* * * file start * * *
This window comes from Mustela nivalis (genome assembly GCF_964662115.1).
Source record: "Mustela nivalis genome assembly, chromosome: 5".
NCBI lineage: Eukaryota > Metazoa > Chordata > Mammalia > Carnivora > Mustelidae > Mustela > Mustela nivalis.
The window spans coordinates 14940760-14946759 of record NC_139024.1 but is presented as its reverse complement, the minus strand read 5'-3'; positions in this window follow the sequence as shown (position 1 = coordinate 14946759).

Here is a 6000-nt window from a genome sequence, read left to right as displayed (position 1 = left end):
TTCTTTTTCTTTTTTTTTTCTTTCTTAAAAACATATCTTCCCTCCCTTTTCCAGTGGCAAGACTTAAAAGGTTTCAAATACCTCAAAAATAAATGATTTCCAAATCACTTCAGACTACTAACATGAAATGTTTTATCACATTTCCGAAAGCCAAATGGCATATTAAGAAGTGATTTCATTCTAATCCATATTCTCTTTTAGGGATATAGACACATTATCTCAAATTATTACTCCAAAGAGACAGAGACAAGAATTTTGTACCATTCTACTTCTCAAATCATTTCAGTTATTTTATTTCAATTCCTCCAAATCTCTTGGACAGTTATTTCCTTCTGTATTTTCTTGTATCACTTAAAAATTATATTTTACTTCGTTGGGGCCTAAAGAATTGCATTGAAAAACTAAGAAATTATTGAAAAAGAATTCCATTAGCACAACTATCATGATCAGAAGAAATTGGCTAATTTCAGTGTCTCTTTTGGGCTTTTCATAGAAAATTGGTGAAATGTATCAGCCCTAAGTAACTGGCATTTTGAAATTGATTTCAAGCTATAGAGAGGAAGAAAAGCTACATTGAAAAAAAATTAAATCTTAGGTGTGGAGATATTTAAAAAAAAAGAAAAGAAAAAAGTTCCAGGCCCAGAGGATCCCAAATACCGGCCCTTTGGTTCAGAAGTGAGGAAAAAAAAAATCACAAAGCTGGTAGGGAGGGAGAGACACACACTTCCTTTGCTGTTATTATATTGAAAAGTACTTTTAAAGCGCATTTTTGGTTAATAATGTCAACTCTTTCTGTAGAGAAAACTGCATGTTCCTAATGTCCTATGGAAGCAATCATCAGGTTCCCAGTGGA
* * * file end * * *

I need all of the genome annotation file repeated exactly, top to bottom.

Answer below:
This window comes from Mustela nivalis (genome assembly GCF_964662115.1).
Source record: "Mustela nivalis genome assembly, chromosome: 5".
NCBI lineage: Eukaryota > Metazoa > Chordata > Mammalia > Carnivora > Mustelidae > Mustela > Mustela nivalis.
The window spans coordinates 14940760-14946759 of record NC_139024.1 but is presented as its reverse complement, the minus strand read 5'-3'; positions in this window follow the sequence as shown (position 1 = coordinate 14946759).

Here is a 6000-nt window from a genome sequence, read left to right as displayed (position 1 = left end):
TTCTTTTTCTTTTTTTTTTCTTTCTTAAAAACATATCTTCCCTCCCTTTTCCAGTGGCAAGACTTAAAAGGTTTCAAATACCTCAAAAATAAATGATTTCCAAATCACTTCAGACTACTAACATGAAATGTTTTATCACATTTCCGAAAGCCAAATGGCATATTAAGAAGTGATTTCATTCTAATCCATATTCTCTTTTAGGGATATAGACACATTATCTCAAATTATTACTCCAAAGAGACAGAGACAAGAATTTTGTACCATTCTACTTCTCAAATCATTTCAGTTATTTTATTTCAATTCCTCCAAATCTCTTGGACAGTTATTTCCTTCTGTATTTTCTTGTATCACTTAAAAATTATATTTTACTTCGTTGGGGCCTAAAGAATTGCATTGAAAAACTAAGAAATTATTGAAAAAGAATTCCATTAGCACAACTATCATGATCAGAAGAAATTGGCTAATTTCAGTGTCTCTTTTGGGCTTTTCATAGAAAATTGGTGAAATGTATCAGCCCTAAGTAACTGGCATTTTGAAATTGATTTCAAGCTATAGAGAGGAAGAAAAGCTACATTGAAAAAAAATTAAATCTTAGGTGTGGAGATATTTAAAAAAAAAGAAAAGAAAAAAGTTCCAGGCCCAGAGGATCCCAAATACCGGCCCTTTGGTTCAGAAGTGAGGAAAAAAAAAATCACAAAGCTGGTAGGGAGGGAGAGACACACACTTCCTTTGCTGTTATTATATTGAAAAGTACTTTTAAAGCGCATTTTTGGTTAATAATGTCAACTCTTTCTGTAGAGAAAACTGCATGTTCCTAATGTCCTATGGAAGCAATCATCAGGTTCCCAGTGGA